“Stonie did it Mawmie!”
“Nuh uh!! It was Liya!”
The bickering goes back and forth until your head can’t take anymore. At some point, you decide it doesn’t even matter. You demand that they clean up the mess and then walk away for your own sanity’s sake. In return, they escape unscathed, save for a few harsh words from their superior. After all, they’ve made similar or bigger messes in the past. Congress and the President have mastered this skill rather effectively. Does the American public even care about sequestration? Nope.
Be louder than the next guy: There’s a reason that the squeaky wheel gets the oil. If everything else seems to be running smoothly, why pay any attention to it? Liya is a guru in the art of loudness, hence the moniker we’ve assigned her: Liya the Loud. Being loud is her superpower. As the youngest child and therefore presumed dweller at the bottom of the totem pole, her voice is the only thing she can use to make her wishes and demands known. A closed mouth don’t get fed, as the saying goes. I think Donald Trump and Nene Leaks are prime examples of this trait. Glory be to God those are some loud people…
At all times, be cute: I can forgive my children of just about anything because they’re so darn cute. They’ve robbed me of things I will never recover, including months of sleep and perfectly taut abs. I’ll never get those back. BUT it’s all worth it for the slobbery kisses and beautiful brown eyes that gaze at the world in wonder. Why did we all defend Gabby Douglas with such vehemence when the follicle gestapo came after her? Because she’s not only brilliant and talented: she’s undeniably cute! Imagine if Nicki Minaj were flying across those uneven bars and had come under attack for her hair. America wouldn’t have batted an eyelash. She looks stone cold crazy…and crazy is the antithesis of cute.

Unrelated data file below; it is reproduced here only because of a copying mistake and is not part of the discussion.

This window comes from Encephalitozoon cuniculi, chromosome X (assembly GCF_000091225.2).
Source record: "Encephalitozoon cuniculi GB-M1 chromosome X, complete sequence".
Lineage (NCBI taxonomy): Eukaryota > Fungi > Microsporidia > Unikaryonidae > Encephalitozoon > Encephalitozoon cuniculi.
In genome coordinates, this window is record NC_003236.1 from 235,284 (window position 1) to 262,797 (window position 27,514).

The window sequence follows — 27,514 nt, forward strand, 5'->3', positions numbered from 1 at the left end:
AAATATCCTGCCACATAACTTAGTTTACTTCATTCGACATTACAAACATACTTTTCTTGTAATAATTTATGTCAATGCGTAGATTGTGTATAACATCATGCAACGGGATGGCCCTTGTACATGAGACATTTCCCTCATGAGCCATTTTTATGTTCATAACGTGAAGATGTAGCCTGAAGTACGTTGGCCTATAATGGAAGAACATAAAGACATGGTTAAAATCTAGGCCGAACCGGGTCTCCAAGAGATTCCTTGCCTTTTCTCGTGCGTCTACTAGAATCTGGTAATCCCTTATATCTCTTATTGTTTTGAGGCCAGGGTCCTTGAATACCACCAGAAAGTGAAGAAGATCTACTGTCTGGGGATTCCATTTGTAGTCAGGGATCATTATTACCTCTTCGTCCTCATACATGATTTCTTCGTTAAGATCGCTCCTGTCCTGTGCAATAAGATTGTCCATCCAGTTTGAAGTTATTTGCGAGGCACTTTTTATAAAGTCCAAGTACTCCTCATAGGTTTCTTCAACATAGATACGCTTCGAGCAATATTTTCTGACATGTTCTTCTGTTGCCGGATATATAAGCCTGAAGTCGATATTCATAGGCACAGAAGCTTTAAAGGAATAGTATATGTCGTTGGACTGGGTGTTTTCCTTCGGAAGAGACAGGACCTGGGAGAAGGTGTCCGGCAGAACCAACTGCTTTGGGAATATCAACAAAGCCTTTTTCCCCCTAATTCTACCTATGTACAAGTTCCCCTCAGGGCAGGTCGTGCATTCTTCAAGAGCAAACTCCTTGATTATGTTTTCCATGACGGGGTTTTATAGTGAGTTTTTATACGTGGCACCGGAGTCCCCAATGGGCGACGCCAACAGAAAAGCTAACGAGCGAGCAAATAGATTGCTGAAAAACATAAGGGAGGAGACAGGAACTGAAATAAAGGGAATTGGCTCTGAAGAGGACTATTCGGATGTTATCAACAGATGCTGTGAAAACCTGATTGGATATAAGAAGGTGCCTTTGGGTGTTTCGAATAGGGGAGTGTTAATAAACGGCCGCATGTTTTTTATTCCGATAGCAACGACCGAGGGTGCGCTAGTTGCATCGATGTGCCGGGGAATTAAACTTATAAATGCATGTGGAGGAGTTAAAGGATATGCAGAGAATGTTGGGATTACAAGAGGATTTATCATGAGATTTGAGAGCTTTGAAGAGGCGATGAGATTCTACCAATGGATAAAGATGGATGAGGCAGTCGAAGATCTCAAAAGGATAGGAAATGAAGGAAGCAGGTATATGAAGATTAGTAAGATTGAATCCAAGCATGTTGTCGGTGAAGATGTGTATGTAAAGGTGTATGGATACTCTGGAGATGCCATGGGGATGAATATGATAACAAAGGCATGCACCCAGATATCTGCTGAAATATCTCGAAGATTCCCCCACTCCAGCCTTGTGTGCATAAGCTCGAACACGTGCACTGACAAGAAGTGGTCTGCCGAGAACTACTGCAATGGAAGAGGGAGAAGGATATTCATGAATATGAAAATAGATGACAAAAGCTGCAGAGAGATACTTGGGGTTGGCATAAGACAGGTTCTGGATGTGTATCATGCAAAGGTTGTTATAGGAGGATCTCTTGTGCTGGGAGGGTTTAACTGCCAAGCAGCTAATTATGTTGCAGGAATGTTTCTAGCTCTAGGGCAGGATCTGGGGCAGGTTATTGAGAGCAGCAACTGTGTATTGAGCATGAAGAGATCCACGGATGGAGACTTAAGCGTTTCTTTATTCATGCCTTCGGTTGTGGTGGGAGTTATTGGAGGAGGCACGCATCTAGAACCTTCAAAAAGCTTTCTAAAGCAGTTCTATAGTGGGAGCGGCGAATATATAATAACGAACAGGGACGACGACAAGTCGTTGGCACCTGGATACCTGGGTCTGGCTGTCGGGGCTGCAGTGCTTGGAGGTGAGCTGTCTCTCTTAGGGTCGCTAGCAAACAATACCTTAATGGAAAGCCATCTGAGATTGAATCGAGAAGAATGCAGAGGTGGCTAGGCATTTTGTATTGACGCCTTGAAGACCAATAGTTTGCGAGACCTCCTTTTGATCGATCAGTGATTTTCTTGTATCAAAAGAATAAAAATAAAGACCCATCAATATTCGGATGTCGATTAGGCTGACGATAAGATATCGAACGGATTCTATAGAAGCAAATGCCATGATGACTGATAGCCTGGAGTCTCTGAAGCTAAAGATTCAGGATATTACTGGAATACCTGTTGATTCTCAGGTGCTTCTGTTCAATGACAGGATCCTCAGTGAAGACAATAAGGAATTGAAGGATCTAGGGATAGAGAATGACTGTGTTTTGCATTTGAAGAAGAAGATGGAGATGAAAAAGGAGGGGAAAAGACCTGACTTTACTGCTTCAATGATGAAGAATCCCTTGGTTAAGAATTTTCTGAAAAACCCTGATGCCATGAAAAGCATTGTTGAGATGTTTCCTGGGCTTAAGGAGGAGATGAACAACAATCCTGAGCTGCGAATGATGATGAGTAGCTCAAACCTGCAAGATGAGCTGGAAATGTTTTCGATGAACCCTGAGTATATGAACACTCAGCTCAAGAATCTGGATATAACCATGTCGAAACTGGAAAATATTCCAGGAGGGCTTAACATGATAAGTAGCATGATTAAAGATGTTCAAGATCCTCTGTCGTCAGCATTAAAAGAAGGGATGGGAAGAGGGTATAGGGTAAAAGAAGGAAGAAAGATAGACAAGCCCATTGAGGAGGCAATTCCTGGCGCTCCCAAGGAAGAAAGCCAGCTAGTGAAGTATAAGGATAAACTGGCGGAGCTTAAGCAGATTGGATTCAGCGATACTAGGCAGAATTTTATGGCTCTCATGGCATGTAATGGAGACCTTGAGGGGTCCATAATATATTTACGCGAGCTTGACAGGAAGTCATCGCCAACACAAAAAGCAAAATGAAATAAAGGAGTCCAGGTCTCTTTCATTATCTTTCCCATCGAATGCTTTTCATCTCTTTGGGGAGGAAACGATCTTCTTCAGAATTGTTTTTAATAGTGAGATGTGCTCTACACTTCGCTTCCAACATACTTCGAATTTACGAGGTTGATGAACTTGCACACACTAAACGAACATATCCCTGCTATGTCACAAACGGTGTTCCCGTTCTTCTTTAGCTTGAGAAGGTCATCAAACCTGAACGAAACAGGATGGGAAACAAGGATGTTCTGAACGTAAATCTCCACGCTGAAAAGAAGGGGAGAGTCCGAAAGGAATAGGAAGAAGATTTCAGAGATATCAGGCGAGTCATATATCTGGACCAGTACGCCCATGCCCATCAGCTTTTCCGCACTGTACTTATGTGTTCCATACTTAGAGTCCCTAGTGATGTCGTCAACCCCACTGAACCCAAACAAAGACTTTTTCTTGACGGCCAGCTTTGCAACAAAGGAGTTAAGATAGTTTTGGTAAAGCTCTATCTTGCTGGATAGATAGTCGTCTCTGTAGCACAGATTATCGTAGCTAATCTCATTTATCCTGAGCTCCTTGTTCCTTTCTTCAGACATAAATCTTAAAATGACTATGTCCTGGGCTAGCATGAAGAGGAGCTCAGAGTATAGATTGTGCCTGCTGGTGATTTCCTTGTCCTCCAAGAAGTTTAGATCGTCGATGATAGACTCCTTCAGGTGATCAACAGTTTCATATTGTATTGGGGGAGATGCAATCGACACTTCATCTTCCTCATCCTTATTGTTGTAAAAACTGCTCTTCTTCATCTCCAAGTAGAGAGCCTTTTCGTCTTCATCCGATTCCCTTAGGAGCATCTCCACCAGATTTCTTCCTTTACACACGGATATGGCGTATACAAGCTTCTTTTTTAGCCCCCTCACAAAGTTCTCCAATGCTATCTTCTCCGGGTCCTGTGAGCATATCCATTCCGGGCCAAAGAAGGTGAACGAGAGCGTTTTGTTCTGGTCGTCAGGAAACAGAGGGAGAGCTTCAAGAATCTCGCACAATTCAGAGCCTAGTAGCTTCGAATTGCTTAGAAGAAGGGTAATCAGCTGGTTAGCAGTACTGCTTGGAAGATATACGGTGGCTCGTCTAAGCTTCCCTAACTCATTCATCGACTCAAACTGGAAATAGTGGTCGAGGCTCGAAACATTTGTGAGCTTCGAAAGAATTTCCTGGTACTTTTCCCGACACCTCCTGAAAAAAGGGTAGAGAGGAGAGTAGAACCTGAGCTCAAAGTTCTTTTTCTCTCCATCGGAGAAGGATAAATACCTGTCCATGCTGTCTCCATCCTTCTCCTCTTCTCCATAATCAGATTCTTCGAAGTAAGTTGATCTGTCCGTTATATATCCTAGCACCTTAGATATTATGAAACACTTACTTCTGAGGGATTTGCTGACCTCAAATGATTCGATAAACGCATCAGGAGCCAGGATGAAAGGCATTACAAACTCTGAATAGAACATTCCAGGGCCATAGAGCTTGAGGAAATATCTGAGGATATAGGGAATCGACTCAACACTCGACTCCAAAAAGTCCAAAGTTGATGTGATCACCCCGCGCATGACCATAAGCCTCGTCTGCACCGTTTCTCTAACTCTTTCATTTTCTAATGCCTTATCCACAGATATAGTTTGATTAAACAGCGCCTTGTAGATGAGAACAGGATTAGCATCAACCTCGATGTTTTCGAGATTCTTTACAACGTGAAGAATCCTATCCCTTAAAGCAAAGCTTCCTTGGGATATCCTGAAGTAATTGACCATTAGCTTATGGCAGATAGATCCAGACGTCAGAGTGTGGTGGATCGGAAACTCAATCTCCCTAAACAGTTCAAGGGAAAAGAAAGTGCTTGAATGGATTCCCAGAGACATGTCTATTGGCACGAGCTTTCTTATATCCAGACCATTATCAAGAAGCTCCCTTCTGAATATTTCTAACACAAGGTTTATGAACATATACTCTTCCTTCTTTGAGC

Question everything until you find an answer that suits you: Where would we be as a species if Galileo had rolled over, threw up his hands and conceded that the Pope was right: The world IS flat. Or if Orpah had said: You know what Grandma? You’re right. I WILL grow up to be a washer woman. I shudder to think!
So when my kids tenaciously ask “But WHY, Mommy?!?”, I indulge their curiosity and offer them a series of answers until they find one that suits them and ends the inquisition. I don’t take their questioning as disrespect, but rather a sign of someone in possession of a inquisitive mind and intelligent nature. (Unless the question being asked is about when they will be getting chips.)
This is by no means an exhaustive list of ways in which successful people and toddlers are similar, but rather a starting point to get you thinking about your own kids and how they’ve used their powers to master their universe. I’m sure there are parents out there with kids who are doing amazing (and unspeakable) things in order to get their way. Lord help you all…